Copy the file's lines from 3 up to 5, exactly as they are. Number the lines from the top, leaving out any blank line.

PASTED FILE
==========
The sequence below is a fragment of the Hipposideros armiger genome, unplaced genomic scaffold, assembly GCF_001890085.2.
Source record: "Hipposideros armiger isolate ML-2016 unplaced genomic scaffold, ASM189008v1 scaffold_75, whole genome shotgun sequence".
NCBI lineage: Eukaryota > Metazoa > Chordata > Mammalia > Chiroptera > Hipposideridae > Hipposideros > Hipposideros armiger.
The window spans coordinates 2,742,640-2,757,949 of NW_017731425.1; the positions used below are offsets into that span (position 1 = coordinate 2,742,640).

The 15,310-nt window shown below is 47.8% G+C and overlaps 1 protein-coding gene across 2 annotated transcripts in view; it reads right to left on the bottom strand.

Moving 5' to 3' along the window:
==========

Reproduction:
NCBI lineage: Eukaryota > Metazoa > Chordata > Mammalia > Chiroptera > Hipposideridae > Hipposideros > Hipposideros armiger.
The window spans coordinates 2,742,640-2,757,949 of NW_017731425.1; the positions used below are offsets into that span (position 1 = coordinate 2,742,640).

The 15,310-nt window shown below is 47.8% G+C and overlaps 1 protein-coding gene across 2 annotated transcripts in view; it reads right to left on the bottom strand.